Two years after its Korean release, Won Shin-yeon’s A Bloody Aria received a limited theatrical release in the UK. It came to the Institute for Contemporary Arts in October, and the ICA will be releasing it on Region 2 DVD in February next year.
Shot in grimy HD video with just a handful of cast members, Bloody Aria is guaranteed to deeply divide non-Korean viewers into two opposing camps, as much as it has for the domestic audience and critics. Some will no doubt revile it as a premier example of Korean cinema’s gloating indulgence in nauseating depictions of physical violence and horrible treatment of women: ugly characters doing ugly things to each other, with not a shred of wisdom to be found at the end. Others might champion it as one of the more honest cinematic statements about the vicious cycle of violence, an unflinching snapshot of degraded human souls hobbling toward, not redemption, but the Nietzschean abyss in which they see shiny-black reflections of their own bloodshot, insanely grinning faces.
So says Kyu-hyun Kim at koreanfilm.org, who then promptly proclaims himself to be in no-man’s land between the two opposing camps.
No such prevarication in London’s Times. The Times has a film critic who is rather sensitive to violence in Korean film. For Wendy Ide, the madcap piece of craziness that is Save the Green Planet is “another piece of graphic Korean nastiness”. It therefore comes as no surprise that she didn’t like A Bloody Aria:
If this ugly tale of power abuse and violence is intended as an allegory for some tendency in modern Korean society, then this is one of the most unflattering depictions of a nation’s psyche I have seen.
With one star out of five in The Times’s ranking system, it’s also no surprise that A Bloody Aria appears in The Times’s list of the 100 worst films of 2008, published last week. The film appears at number 29. Worse even than the Paris Hilton vehicle The Hottie and the Nottie, but at least scoring more than Star Wars: The Clone Wars. The number 1 worst film is judged to be the appropriately named Disaster Movie.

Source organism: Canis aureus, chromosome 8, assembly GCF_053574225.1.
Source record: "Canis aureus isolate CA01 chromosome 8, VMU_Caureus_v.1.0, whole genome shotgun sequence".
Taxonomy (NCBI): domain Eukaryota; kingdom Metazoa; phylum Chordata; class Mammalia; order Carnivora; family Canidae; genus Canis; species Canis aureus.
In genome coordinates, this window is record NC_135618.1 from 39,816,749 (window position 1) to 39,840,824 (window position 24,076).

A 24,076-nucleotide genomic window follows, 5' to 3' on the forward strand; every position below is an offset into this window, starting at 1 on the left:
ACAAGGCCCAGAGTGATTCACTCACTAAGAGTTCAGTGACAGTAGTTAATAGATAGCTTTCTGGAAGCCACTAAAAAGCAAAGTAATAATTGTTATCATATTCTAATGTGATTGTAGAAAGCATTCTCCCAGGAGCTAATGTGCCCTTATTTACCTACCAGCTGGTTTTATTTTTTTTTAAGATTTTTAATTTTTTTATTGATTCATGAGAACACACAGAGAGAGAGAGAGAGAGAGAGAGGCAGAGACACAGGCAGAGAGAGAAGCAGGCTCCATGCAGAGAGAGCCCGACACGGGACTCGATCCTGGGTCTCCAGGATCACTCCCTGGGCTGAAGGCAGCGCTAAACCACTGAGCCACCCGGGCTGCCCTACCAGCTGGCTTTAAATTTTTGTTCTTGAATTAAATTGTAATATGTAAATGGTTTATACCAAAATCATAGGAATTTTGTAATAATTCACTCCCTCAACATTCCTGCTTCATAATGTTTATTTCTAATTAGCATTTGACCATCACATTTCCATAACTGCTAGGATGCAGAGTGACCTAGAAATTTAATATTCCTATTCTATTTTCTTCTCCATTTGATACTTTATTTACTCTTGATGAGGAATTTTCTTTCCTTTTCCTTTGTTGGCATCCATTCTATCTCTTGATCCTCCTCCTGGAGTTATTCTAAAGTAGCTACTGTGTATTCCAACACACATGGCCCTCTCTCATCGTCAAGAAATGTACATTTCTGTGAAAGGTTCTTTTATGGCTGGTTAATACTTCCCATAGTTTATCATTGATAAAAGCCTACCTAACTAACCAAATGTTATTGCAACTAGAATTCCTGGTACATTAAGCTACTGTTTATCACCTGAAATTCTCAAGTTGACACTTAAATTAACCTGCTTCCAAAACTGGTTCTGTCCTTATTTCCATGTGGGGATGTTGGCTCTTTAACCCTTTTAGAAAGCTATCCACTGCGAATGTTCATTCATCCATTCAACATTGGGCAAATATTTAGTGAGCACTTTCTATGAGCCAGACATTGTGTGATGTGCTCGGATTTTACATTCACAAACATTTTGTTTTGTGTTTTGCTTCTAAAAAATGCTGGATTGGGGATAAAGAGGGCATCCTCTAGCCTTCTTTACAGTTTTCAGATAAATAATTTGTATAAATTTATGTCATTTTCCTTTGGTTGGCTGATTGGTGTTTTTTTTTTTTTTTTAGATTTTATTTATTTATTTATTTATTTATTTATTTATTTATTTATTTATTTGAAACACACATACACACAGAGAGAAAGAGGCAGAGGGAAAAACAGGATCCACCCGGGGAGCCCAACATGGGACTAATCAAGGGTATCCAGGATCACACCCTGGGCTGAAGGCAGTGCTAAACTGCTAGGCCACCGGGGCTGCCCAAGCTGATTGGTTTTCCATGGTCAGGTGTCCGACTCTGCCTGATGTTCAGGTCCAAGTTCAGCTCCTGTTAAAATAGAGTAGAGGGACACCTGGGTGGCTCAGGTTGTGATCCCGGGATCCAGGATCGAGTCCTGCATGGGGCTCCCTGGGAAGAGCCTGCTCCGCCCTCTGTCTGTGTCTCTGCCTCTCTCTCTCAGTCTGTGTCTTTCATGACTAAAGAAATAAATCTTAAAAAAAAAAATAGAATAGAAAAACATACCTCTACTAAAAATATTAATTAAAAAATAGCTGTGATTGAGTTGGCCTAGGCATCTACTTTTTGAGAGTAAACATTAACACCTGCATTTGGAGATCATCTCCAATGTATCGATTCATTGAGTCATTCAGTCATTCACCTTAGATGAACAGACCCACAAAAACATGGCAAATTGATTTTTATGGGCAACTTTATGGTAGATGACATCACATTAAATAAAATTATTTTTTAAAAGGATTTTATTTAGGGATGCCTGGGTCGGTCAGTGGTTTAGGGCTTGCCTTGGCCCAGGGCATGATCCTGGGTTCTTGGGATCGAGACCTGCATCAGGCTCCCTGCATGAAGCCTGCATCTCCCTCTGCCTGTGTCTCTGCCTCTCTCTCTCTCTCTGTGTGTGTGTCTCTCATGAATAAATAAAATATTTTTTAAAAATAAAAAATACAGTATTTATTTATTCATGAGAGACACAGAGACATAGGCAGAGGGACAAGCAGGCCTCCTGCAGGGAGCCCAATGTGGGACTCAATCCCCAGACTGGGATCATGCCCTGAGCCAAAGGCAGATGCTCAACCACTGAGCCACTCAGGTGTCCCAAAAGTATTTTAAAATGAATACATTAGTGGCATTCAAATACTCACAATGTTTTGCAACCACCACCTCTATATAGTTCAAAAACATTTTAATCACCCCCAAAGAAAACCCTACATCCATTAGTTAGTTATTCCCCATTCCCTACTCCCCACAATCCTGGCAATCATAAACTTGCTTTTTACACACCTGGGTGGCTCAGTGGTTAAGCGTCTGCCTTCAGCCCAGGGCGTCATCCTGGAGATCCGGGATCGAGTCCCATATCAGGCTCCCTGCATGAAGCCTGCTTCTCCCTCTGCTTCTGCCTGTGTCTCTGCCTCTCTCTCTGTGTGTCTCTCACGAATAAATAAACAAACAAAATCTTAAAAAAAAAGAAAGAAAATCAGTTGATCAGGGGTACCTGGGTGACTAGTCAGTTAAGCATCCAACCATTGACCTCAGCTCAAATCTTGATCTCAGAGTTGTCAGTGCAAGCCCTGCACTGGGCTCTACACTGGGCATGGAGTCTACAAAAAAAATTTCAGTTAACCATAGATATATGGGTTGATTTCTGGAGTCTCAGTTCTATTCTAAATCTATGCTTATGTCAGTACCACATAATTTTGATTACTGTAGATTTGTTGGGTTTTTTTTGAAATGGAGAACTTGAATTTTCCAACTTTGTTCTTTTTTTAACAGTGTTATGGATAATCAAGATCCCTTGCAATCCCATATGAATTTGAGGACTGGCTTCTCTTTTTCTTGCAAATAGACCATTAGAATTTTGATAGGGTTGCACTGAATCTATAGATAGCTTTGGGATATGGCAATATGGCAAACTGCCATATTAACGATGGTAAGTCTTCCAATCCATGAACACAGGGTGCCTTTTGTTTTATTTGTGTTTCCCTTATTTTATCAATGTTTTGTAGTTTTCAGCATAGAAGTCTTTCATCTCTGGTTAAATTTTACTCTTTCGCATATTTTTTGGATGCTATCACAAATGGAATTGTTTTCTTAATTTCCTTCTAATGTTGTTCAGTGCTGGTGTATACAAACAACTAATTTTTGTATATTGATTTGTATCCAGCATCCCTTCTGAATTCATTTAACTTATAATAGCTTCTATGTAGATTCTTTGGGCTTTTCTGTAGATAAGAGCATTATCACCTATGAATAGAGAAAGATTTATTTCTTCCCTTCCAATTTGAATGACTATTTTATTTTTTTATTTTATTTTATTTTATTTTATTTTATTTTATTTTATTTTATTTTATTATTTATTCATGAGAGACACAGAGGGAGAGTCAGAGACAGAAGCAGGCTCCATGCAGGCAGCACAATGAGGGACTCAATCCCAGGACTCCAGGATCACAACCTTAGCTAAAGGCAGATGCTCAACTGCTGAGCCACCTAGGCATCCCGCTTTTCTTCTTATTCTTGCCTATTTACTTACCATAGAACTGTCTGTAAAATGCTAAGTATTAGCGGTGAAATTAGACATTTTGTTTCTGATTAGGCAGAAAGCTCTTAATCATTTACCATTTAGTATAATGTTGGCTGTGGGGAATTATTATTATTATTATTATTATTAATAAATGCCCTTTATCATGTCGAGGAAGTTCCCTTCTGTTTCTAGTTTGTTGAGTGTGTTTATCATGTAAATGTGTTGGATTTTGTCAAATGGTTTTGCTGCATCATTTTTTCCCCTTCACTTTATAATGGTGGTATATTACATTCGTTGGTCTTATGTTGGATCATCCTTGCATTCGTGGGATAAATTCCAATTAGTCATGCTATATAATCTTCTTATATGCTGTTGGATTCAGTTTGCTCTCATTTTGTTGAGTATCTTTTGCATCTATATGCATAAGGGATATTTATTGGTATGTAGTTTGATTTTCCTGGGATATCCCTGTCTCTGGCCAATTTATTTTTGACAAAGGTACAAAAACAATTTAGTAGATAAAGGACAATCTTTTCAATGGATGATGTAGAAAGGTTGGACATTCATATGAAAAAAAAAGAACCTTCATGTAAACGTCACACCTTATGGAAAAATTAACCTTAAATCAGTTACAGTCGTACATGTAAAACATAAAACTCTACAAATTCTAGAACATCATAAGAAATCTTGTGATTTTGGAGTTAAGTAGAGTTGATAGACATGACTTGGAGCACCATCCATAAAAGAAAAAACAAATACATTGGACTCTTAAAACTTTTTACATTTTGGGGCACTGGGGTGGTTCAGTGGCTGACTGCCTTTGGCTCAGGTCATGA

Ide’s sensitivities are clearly spreading to other critics on that august organ. “The latest scuzzy, violent thriller to reach us from South Korea” says Edward Porter of The Chaser, which had a rave review from Jonathan Ross on the BBC and Saharial on LKL. The Times awards two stars out of five, and The Chaser ends up at number 76 on the list.
Yes, The Times list is just a bit of year-end fun, recycling some of the past year’s articles in the hope of getting more advertising clicks (we all do it). But it does raise an interesting problem. You might disagree with the Times’s assessment (I do in respect of The Chaser, but not having seen A Bloody Aria I can’t comment). It’s sad that (to my knowledge) the only two Korean theatrical releases this year have been in the Asia Extreme genre. In a year which saw the demise of Tartan video, who perhaps have done more than any other label to popularise Korean film in the UK but who in the process created the Asia Extreme brand into which so many of the K-films were categorised, it is to be hoped that the next theatrical releases show some more diverse aspects of the Korean film industry.
- Turkeys! The 100 Worst Movies of 2008, The Times, 8 December 2008